In the last two decades, culture has emerged in population health as a common explanation for health outcomes and disparities. This paper systematically reviews such cultural accounts, focusing on a historical sample of articles from prominent population health journals (19302008, n=100) and a contemporary sample of articles in the American Journal of Public Health (2008, n=95). The review reveals that references to culture rarely (1) specify the precise pathways by which culture influences health or (2) assess the plausibility of these pathways. Despite these weaknesses, a few studies have begun to clarify, measure, and assess how culture can influence health outcomes, and these articles reflect promising new avenues for understanding how cultural factors influence variation in health and well-being.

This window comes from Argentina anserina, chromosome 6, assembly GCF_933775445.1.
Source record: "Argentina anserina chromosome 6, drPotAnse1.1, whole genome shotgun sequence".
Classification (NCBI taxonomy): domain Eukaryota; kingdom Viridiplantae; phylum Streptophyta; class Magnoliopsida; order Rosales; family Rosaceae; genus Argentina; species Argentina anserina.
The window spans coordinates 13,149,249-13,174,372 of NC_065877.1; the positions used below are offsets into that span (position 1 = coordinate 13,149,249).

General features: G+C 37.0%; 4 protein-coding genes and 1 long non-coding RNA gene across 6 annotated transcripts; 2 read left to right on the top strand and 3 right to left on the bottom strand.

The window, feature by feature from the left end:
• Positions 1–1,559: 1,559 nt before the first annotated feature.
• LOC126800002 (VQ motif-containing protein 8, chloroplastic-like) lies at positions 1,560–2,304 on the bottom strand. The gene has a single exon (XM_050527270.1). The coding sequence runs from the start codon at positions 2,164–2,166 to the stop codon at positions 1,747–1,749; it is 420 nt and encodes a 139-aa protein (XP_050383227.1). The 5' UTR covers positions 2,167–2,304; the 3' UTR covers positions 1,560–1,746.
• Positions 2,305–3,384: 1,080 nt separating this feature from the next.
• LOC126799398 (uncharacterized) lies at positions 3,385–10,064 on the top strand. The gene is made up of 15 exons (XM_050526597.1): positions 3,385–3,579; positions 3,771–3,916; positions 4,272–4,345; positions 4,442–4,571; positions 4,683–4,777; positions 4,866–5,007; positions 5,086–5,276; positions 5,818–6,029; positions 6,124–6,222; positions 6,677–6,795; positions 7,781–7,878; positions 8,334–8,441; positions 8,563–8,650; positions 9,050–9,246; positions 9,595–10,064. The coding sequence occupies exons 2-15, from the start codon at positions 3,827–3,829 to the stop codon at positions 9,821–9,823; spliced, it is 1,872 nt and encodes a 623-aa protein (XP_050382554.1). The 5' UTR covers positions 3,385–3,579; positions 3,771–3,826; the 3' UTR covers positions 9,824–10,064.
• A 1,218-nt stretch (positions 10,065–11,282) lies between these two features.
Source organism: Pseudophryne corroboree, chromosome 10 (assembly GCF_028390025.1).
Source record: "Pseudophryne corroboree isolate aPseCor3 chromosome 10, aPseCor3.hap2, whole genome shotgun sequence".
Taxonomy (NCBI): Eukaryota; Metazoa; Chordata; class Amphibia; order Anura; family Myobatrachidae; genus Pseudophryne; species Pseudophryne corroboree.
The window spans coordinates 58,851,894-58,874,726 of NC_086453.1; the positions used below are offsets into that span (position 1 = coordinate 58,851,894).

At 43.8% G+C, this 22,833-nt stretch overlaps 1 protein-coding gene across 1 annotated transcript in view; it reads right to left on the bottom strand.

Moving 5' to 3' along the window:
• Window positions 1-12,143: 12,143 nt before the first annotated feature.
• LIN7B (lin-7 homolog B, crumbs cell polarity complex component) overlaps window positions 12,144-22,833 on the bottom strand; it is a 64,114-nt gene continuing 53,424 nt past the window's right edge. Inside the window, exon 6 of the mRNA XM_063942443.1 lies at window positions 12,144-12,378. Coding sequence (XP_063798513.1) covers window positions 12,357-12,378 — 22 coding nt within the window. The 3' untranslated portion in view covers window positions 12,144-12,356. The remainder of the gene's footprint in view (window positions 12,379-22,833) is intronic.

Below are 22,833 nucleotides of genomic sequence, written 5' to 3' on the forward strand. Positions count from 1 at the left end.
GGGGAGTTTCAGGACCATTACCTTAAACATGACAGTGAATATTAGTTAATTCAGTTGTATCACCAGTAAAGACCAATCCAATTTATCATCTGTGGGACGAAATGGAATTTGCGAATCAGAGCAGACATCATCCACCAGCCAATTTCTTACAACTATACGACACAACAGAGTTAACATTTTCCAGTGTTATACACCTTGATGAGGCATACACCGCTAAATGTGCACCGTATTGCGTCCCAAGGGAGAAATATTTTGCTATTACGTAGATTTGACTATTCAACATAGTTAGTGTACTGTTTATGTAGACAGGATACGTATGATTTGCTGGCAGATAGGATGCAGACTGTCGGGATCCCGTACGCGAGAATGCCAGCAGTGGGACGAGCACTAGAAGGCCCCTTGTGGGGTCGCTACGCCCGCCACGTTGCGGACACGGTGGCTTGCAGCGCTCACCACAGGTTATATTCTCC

- Population health
ASJC Scopus subject areas
- Public Health, Environmental and Occupational Health